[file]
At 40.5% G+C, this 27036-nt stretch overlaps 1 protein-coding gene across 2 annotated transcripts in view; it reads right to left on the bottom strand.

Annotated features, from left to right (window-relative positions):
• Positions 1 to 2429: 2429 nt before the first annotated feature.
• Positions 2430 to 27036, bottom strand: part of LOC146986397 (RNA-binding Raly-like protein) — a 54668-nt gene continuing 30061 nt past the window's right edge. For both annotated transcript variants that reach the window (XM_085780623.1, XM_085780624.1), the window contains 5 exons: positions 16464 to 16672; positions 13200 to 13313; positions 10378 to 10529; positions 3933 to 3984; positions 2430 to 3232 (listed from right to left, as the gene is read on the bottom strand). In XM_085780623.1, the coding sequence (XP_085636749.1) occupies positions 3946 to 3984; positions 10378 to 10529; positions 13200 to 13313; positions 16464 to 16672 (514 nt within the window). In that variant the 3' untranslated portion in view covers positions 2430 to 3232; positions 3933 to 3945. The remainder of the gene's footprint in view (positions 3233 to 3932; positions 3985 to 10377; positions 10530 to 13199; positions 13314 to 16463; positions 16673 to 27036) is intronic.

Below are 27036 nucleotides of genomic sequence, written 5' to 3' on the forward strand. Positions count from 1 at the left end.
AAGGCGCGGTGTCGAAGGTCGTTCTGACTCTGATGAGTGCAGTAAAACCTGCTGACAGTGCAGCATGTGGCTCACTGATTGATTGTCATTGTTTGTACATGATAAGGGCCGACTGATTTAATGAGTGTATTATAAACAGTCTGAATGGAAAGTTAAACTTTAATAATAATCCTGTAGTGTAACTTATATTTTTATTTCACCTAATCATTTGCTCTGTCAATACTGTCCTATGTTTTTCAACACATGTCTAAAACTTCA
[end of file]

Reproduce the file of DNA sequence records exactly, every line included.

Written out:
At 40.5% G+C, this 27036-nt stretch overlaps 1 protein-coding gene across 2 annotated transcripts in view; it reads right to left on the bottom strand.

Annotated features, from left to right (window-relative positions):
• Positions 1 to 2429: 2429 nt before the first annotated feature.
• Positions 2430 to 27036, bottom strand: part of LOC146986397 (RNA-binding Raly-like protein) — a 54668-nt gene continuing 30061 nt past the window's right edge. For both annotated transcript variants that reach the window (XM_085780623.1, XM_085780624.1), the window contains 5 exons: positions 16464 to 16672; positions 13200 to 13313; positions 10378 to 10529; positions 3933 to 3984; positions 2430 to 3232 (listed from right to left, as the gene is read on the bottom strand). In XM_085780623.1, the coding sequence (XP_085636749.1) occupies positions 3946 to 3984; positions 10378 to 10529; positions 13200 to 13313; positions 16464 to 16672 (514 nt within the window). In that variant the 3' untranslated portion in view covers positions 2430 to 3232; positions 3933 to 3945. The remainder of the gene's footprint in view (positions 3233 to 3932; positions 3985 to 10377; positions 10530 to 13199; positions 13314 to 16463; positions 16673 to 27036) is intronic.

Below are 27036 nucleotides of genomic sequence, written 5' to 3' on the forward strand. Positions count from 1 at the left end.
AAGGCGCGGTGTCGAAGGTCGTTCTGACTCTGATGAGTGCAGTAAAACCTGCTGACAGTGCAGCATGTGGCTCACTGATTGATTGTCATTGTTTGTACATGATAAGGGCCGACTGATTTAATGAGTGTATTATAAACAGTCTGAATGGAAAGTTAAACTTTAATAATAATCCTGTAGTGTAACTTATATTTTTATTTCACCTAATCATTTGCTCTGTCAATACTGTCCTATGTTTTTCAACACATGTCTAAAACTTCA